NEW YORK — Birth rates are falling dramatically for black and Hispanic teenagers, but they continue to be much higher than the birth rate for white teens.
The Hispanic teen birth rate fell by half over about eight years, and the black teen birth rate dropped nearly that much. But even with those declines, the white teen birth rate is still only half as high, the Centers for Disease Control and Prevention reported Thursday.
“Despite this historic progress, profound disparities remain,” said Bill Albert, chief program officer for the National Campaign to Prevent Teen and Unplanned Pregnancy.
The teen birth rate has been falling since 1991, which experts attribute to more teens using birth control and more waiting until they are older to have sex. But in the new report, the CDC focused on 2006 through 2014 — the most recent phase of the decline, when the fall was steepest.
The agency saw declines in every state and in every racial and ethnic group.
The recent drops in the black and Hispanic teen birth rates look more dramatic in part because they started at far higher rate, Albert said. The Hispanic rate fell 51 percent — from 77 to 38 births per 1,000 Hispanic girls ages 15 to 19. The black rate fell 44 percent — from 62 to 35 per 1,000.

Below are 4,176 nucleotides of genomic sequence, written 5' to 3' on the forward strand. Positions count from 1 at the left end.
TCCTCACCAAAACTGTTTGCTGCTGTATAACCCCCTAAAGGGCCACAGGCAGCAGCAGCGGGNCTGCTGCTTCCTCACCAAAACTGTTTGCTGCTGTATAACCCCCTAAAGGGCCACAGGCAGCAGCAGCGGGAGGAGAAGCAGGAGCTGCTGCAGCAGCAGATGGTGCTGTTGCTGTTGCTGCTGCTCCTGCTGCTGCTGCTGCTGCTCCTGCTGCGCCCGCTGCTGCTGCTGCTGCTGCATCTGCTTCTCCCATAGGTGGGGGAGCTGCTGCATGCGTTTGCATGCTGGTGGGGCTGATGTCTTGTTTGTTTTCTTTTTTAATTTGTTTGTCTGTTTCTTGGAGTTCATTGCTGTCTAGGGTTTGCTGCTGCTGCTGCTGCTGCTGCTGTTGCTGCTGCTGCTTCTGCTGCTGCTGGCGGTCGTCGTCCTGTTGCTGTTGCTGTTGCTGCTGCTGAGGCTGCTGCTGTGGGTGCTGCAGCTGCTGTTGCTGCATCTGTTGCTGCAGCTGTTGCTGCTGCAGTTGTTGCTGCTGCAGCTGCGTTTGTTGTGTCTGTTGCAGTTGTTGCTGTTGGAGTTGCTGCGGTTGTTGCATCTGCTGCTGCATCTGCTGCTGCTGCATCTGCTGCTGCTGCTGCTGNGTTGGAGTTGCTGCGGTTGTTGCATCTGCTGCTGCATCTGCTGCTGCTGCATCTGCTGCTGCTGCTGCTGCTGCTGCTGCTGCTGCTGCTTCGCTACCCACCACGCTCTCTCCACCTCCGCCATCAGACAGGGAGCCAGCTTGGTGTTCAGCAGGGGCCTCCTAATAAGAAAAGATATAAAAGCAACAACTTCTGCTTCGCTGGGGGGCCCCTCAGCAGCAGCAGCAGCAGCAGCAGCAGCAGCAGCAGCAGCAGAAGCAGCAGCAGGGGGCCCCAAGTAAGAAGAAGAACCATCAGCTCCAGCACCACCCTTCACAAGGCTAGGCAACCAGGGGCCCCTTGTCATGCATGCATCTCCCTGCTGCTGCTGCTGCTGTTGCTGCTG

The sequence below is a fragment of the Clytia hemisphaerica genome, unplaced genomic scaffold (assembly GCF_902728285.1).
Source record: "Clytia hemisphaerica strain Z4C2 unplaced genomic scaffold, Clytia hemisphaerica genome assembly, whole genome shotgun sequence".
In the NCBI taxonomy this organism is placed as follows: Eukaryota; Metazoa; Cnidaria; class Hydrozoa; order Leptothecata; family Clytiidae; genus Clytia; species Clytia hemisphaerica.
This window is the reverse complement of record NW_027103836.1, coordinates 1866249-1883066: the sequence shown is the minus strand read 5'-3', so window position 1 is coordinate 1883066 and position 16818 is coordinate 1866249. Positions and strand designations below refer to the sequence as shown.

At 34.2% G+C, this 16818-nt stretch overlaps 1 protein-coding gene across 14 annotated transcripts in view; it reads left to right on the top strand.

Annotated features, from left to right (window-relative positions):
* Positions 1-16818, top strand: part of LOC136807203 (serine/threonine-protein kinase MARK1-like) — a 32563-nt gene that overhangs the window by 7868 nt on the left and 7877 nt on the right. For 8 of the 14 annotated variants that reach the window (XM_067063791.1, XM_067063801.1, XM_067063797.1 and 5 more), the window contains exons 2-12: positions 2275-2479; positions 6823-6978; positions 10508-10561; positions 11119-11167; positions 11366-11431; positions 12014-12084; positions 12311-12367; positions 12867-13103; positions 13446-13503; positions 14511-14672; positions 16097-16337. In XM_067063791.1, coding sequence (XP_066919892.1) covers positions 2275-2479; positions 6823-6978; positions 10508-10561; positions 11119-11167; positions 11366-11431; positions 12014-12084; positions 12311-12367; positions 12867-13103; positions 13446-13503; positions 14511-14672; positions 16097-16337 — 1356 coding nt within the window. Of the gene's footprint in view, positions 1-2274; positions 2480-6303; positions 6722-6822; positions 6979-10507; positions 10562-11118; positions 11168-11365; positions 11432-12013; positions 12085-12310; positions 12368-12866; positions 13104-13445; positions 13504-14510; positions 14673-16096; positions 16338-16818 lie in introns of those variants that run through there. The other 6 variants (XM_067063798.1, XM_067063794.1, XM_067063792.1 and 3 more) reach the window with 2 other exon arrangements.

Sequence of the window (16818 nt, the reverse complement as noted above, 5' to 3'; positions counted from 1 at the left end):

The white rate fell 35 percent, from 27 to 17 per 1,000.
Teen births have been declining across the country, though the drop has been greater in some states than others. The teen birth rate fell nearly 50 percent in Arizona, Colorado and Connecticut, but only about 13 percent in North Dakota and 15 percent in West Virginia.
Arkansas, Mississippi and New Mexico have the highest teen birth rates; each of these states sees more than 40 births to teen moms per every 1,000 girls ages 15 to 19.
Massachusetts and New Hampshire have the lowest, at 11 per 1,000.
In South Carolina, an average 28.5 teenagers gave birth per every 1,000 girls ages 15 to 19 in 2014. In 2006, the rate in South Carolina was 53 births per 1,000 teenage girls.
In actual births, the number of infants born to teen moms in South Carolina dropped from 8,183 in 2006 to 4,297 in 2014.
The birth rate for black teen moms in South Carolina is much higher than white teen moms.
Infants born to children and teenagers ages 10 to 14 are not counted in these numbers, but the birth rate for this group has also dropped drastically since 2006.
In South Carolina, in 2006, 144 babies were born to mothers ages 10 to 14. In 2014, only 49 girls in this age group gave birth, according to the South Carolina Department of Health and Environmental Control.
About 4 million babies were born in the United States in 2014. Of those, about 250,000 were born to mothers ages 15 to 19.
Post and Courier reporter Lauren Sausser contributed to this article.